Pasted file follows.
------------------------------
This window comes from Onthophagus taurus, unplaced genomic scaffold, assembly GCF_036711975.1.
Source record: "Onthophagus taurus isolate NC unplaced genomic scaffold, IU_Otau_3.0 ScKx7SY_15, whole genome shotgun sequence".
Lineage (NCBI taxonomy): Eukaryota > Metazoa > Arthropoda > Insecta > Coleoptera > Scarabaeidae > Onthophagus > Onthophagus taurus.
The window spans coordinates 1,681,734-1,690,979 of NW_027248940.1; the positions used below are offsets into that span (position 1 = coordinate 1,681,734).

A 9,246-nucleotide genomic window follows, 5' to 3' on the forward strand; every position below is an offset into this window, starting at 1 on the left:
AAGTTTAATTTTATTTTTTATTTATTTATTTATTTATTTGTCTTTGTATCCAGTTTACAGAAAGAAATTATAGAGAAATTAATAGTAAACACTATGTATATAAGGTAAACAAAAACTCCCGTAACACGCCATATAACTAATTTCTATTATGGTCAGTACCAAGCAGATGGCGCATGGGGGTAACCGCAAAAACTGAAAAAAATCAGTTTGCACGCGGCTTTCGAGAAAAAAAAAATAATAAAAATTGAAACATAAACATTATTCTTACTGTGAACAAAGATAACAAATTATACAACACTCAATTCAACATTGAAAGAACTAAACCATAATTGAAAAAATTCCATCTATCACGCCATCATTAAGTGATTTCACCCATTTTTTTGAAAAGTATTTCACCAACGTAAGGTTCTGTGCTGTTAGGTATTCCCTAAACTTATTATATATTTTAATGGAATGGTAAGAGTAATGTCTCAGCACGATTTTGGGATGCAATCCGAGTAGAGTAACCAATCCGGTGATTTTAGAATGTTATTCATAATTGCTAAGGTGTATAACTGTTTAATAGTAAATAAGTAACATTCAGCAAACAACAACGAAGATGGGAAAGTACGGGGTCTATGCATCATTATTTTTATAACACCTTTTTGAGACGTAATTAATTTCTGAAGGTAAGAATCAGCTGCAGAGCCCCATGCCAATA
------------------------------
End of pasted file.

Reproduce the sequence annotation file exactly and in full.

This window comes from Onthophagus taurus, unplaced genomic scaffold, assembly GCF_036711975.1.
Source record: "Onthophagus taurus isolate NC unplaced genomic scaffold, IU_Otau_3.0 ScKx7SY_15, whole genome shotgun sequence".
Lineage (NCBI taxonomy): Eukaryota > Metazoa > Arthropoda > Insecta > Coleoptera > Scarabaeidae > Onthophagus > Onthophagus taurus.
The window spans coordinates 1,681,734-1,690,979 of NW_027248940.1; the positions used below are offsets into that span (position 1 = coordinate 1,681,734).

A 9,246-nucleotide genomic window follows, 5' to 3' on the forward strand; every position below is an offset into this window, starting at 1 on the left:
AAGTTTAATTTTATTTTTTATTTATTTATTTATTTATTTGTCTTTGTATCCAGTTTACAGAAAGAAATTATAGAGAAATTAATAGTAAACACTATGTATATAAGGTAAACAAAAACTCCCGTAACACGCCATATAACTAATTTCTATTATGGTCAGTACCAAGCAGATGGCGCATGGGGGTAACCGCAAAAACTGAAAAAAATCAGTTTGCACGCGGCTTTCGAGAAAAAAAAAATAATAAAAATTGAAACATAAACATTATTCTTACTGTGAACAAAGATAACAAATTATACAACACTCAATTCAACATTGAAAGAACTAAACCATAATTGAAAAAATTCCATCTATCACGCCATCATTAAGTGATTTCACCCATTTTTTTGAAAAGTATTTCACCAACGTAAGGTTCTGTGCTGTTAGGTATTCCCTAAACTTATTATATATTTTAATGGAATGGTAAGAGTAATGTCTCAGCACGATTTTGGGATGCAATCCGAGTAGAGTAACCAATCCGGTGATTTTAGAATGTTATTCATAATTGCTAAGGTGTATAACTGTTTAATAGTAAATAAGTAACATTCAGCAAACAACAACGAAGATGGGAAAGTACGGGGTCTATGCATCATTATTTTTATAACACCTTTTTGAGACGTAATTAATTTCTGAAGGTAAGAATCAGCTGCAGAGCCCCATGCCAATA